That phone really bothered me
I am not in the camp that has it in for Oliver Stone. Still, for me, "Wall Street: Money Never Sleeps," presented an insurmountable problem.
The opening scene features Gordon Gekko leaving prison after a stint of about eight years. Gekko of course is the antihero first brought memorably to life in Stone's 1987 film, "Wall Street." At its end, Gekko has been brought down for insider trading, and is about to do time.
So fast-forward. As Gekko leaves prison, an official hands him the items he was stripped of before entering. The usual whatnots include a mobile phone the size of a loaf pan.
Audiences in the know will remember how Gekko was constantly doing deals over that thing; he must have been yakking away until the last possible minute. Right?
But wait! Now he has a daughter, who was not in the first film, and presumably not yet born. (Gekko's well-appointed toddler son was on the scene, but no daughter.) If Gekko went straight to jail, yakking all the way, how did she get to know him?
After the prison scene, "Money Never Sleeps" again zips ahead, to 2008, the year of the financial crisis. The daughter, Winnie, is now a young woman and estranged from her father. (She pointedly did not show up seven-odd years earlier, to welcome him home from prison.) She mentions that she got to know her father when he was out on appeal. But when would that have been? Presumably following a trial -- which would have been well after Gekko's initial arraignment. If he was held in jail at some earlier point, then freed for a time, surely he would have gotten his stuff back then.
Both Winnie and her father remember what she liked to eat, as a child, at their favorite Chinese restaurant. So she had to be at least old enough for memories to form. Five? Six? At that point, however, mobile phones would surely no longer resemble the latest model circa 1987. And Gordon Gekko, out on appeal, would not be clinging to an old model.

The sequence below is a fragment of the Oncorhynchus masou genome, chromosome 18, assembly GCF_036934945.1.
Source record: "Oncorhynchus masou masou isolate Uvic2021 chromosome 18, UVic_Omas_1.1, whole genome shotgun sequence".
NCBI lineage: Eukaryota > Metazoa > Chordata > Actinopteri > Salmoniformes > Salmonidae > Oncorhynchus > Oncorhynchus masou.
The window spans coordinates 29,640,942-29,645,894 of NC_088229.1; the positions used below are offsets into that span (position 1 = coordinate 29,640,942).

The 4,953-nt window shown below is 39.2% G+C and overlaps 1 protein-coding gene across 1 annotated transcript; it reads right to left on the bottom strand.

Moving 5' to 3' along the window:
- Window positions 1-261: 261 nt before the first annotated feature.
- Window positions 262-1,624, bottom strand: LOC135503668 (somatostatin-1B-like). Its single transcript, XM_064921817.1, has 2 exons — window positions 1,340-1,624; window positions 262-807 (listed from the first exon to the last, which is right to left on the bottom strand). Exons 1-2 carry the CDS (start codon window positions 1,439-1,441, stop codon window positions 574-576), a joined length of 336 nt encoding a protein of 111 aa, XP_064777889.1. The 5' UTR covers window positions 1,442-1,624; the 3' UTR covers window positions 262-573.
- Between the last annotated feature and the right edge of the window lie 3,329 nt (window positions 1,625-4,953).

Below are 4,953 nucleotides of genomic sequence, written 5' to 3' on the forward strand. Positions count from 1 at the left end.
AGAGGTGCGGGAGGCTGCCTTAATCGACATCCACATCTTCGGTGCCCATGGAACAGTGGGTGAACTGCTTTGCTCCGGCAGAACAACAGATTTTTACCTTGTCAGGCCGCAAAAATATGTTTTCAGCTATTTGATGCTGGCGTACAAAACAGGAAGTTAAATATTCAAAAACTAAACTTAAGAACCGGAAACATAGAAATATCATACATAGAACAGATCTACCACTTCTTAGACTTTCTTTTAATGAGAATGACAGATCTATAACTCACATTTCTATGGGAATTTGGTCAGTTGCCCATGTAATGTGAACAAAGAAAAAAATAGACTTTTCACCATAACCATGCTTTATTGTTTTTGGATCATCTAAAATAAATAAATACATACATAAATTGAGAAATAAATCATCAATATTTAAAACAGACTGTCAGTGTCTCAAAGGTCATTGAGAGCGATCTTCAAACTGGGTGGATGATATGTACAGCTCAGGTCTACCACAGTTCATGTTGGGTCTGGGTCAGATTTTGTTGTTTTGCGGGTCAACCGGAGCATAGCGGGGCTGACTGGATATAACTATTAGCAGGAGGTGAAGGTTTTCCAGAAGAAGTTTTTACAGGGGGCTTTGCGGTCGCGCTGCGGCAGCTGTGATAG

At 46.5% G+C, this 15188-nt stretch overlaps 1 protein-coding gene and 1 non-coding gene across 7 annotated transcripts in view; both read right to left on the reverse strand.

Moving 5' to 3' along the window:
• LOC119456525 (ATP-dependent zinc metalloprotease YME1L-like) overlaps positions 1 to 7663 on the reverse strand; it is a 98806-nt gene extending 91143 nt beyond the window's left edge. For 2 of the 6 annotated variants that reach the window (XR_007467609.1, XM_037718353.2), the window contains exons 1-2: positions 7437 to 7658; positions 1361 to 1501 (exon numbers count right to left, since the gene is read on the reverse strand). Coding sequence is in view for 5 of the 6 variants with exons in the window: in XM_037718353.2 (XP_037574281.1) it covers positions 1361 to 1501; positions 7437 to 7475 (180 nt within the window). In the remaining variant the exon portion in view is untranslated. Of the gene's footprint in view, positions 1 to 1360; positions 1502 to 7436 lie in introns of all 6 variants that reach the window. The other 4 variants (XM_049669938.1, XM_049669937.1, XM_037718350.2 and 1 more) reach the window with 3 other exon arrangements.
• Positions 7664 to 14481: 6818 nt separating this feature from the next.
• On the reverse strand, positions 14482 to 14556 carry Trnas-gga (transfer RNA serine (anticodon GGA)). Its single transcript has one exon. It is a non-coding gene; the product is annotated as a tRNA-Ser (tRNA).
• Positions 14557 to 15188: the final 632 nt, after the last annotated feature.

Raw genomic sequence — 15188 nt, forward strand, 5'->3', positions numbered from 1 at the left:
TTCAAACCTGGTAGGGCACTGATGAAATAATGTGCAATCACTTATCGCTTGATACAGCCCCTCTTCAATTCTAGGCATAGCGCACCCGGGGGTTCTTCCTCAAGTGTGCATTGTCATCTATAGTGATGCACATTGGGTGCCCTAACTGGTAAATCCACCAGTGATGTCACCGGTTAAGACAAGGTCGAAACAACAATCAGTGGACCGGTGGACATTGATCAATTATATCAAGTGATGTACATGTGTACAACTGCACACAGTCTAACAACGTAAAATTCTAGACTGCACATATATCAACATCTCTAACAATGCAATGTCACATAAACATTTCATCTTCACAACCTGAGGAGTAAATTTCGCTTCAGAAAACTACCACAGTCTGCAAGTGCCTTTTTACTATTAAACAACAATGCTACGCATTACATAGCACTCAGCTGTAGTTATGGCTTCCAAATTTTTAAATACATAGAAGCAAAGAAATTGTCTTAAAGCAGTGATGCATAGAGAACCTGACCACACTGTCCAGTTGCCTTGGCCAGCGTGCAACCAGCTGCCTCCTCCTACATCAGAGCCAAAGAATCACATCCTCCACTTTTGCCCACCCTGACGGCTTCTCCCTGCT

The further the film wormed into the financial intrigues at its heart, the more I was stuck on the cell-phone problem. At what plausible point would Gordon Gekko have hauled that '80s clunker into prison, not to emerge until a good eight years later?
These are the kinds of difficulties young writers in MFA programs tear their hair out over but at least feel obliged to face. Stone and his writers, though, seem to want to have things both ways: Gekko went straight to prison from the earlier movie -- and he did not. As Julia Child would trill: "Who's going to know!"
Unfortunately, the financial drama in "Money Never Sleeps" is at least as muddled as its family chronology. We know that Bretton James, Gekko's new nemesis, has helped pull down a well-regarded investment house Bear Stearns-style. But after that, what is the game?
The mind swims. Ty Burr, of The Boston Globe, helpfully proposes that you cannot make sense of this stuff in the movie because, after all, no one could make sense of the whole subprime-mortgage debacle in real life. The film's presentation of the bubble, he suggests, is more like jazz. (I'm not sure whether the appearance of actual soap bubbles in the film, twice, is a sincere grab at metaphor or a cry for help. Either way though, the kids in workshop would be merciless.)
Oliver Stone does make Manhattan look luscious, along with its bejeweled and bubble-headed babes and its A-list watering holes. And with this second performance, Michael Douglas has firmly cemented Gordon Gekko in the pantheon of American rogues. But if you have a thing for plausibility, "Wall Street II" could vex you. Starting with the phone.